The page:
As Democrats have struggled to rebuild in the "Post-Trump" era, one coping mechanism employed has been to focus on their potential contenders for the White House in 2020. In fact, about a month ago we published a list, crafted by The Hill, of the top names being tossed around that were expected to make a bid for the Democratic nomination in four years (see "Here's Who Democrats Say Are The Top 15 Presidential Candidates For 2020").
Not surprisingly, and proving that Democrats learned very little from the 2016 election cycle, the list included several well-known establishment names including Hillary Clinton, Michelle Obama, Joe Biden and even Tim Kaine. But, right at the top of the list at #1 was the ultra "progressive" Senator from Massachusetts, Elizabeth Warren.
But while Warren might be the Dems' new hope for becoming the first female president in 2020 (something that Lena Dunham desperately needs in her life), a new poll from her home state suggests that she may want to focus on holding her Senate seat in Massachusetts before setting her sites on the White House. According to a new poll from WBUR, 46% of registered voters in Massachusetts would like to "give someone else a chance" in the Senate while only 44% say Warren "deserves reelection."
And while Warren's 51% "favorable" rating may provide some comfort to anxious Dems, it would seem concerning that Massachusetts' Republican governor is viewed more "favorably" at 59%.
While Massachusetts' Republican Governor Charile Baker hasn't announced any plans to oppose Warren in 2018, WBUR notes that the poll numbers from the state, at least as of right now, suggest his bipartisan appeal give him a good chance of defeating the far more polarizing Elizabeth Warren.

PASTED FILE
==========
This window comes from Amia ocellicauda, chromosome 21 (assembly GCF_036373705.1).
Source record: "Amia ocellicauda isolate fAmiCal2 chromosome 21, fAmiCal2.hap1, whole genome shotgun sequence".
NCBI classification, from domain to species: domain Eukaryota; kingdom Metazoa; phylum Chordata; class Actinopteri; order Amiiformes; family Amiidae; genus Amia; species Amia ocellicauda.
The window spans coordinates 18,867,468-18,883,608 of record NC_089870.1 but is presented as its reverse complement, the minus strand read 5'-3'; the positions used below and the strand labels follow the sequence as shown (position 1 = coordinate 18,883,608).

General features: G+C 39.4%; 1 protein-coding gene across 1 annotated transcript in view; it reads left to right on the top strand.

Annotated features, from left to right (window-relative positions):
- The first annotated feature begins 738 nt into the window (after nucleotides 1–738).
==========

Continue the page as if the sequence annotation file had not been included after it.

But according to a new WBUR poll, only 44 percent think Warren "deserves reelection." Forty-six percent think voters ought to "give someone else a chance."
"No one's going to look at a 44 percent reelect number and think that that's a good number," said Steve Koczela, president of The MassINC Polling Group, which conducts surveys for WBUR. "No one's going to look at it being close to even between 'reelect' and 'give someone else a chance' and think that that's reassuring.”
Warren’s numbers contrast sharply with those of Gov. Charlie Baker. His favorability rating is 59 percent — 8 points better than Warren. But what’s more striking is that only 29 percent of poll respondents think someone else should get a chance at the governor’s office.
How could the state’s top Republican be more popular than its top Democrat? Steve Koczela says it’s about bipartisanship.
"When you look at Elizabeth Warren's favorables, only 12 percent of Republicans have a favorable view of her," Koczela said. "When you look at Baker, 60 percent of Democrats view him favorably. So he has bipartisan appeal where Elizabeth Warren really never has.”
Seems there is a downside to being completely dismissive of the will of approximately 50% of the population...even in Massachusetts.